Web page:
3. Obtaining Documents for Claim Submission

The most important step in the claim process, ensure you have all documents required before beginning your claim submission. This will cut unnecessary time required to compile your data for the forms. This includes everything from receipts, prescription letters, lists of medications given, bills and doctor’s notes. Go through what your insurer would require and call them up if necessary. You don’t want to be rejected because of your lack of homework. Once everything is in order, get the insurance claim form and fill it up with all the information you have.

4. Submitting Documents to Your Insurer

After you have arranged all the appropriate documents, submit them to your insurer. Check the different methods your insurer allows for submission. Usually, you are able to directly mail them, deliver to them in person, or submit online via their website.

5. Stay Updated

Even with due diligence on your part, some hiccups may still occur. After submitting your documents, you will want to contact your agent or insurer to liaise about the status of your submission. Keep in mind that most claims take weeks to process and will require patience on your end. Check in with your insurer once in a while to ensure things are still moving along.

What If Your Claims Are Denied?

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First off, ensure that your claims are actually denied and not rejected. Rejected claims are not processed due to either lack of information or misinformation. You would not need to appeal or fight for such claims. Find out why the claim was rejected, get the required information and resubmit. Denied claims, however, are when the company has processed the claim and decided not to cover it.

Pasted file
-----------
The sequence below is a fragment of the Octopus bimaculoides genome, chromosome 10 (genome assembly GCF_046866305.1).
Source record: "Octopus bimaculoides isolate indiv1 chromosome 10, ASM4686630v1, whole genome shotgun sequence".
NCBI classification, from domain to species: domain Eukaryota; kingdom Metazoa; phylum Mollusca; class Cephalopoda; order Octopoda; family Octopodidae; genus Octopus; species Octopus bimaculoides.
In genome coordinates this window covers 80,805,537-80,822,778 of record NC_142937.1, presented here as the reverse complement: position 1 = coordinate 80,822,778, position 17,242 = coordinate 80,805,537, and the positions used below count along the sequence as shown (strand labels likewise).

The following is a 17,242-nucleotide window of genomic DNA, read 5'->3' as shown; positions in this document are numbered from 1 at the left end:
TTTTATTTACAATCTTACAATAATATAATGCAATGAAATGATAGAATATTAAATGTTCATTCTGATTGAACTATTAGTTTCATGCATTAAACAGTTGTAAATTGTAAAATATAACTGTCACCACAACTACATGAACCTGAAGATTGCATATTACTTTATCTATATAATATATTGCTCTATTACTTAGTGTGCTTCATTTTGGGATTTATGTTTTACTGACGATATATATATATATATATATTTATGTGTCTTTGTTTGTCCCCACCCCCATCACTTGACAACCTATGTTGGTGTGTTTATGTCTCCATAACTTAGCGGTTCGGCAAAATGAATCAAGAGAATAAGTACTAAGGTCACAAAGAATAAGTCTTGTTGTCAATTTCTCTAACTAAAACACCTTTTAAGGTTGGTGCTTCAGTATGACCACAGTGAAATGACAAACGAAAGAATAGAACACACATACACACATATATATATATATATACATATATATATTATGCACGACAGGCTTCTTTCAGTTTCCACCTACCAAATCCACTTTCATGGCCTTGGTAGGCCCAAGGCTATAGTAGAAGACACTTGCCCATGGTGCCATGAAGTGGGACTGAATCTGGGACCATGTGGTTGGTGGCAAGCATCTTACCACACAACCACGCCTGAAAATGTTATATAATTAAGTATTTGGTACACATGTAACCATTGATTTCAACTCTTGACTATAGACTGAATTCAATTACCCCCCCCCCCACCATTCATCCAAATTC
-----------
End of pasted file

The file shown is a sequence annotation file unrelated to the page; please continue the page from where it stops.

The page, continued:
A claim could be denied for many reasons, the most common being:

  1. The plan does not cover what you are claiming for.
  2. Exceeded plan coverage.
  3. The service provider is not within the insurer network.

If your claim was denied due to a policy rule, it is unlikely you will get any compensation. If however, you feel your denial was inappropriate, do check the time period where you will be able to submit your appeal. The letter of denial should state when and how you can appeal for your claim.

How to Write an Appeal Letter

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An appeal letter should be kept as simple and understandable as possible. Even though a claim denial could cause anger and frustration, try and leave that out of your letter. The person receiving it probably has to sit through tons of such letters every day, and it would be harder to sift out the information among the hate.

  • Supply key information like, why are you writing for, who you are, the case number and why your case was denied.
  • Explain why you think the denial was incorrect, back up with any other information that could be useful.
  • Provide any supporting documentation that would prove your claim was justified. Your doctor could help you write a letter to attach to your appeal.
  • Remember the time period given for the appeal and submit before!

We hope you do not have to go through such tedium for your insurance claims, but if you did, we hope you got your claim!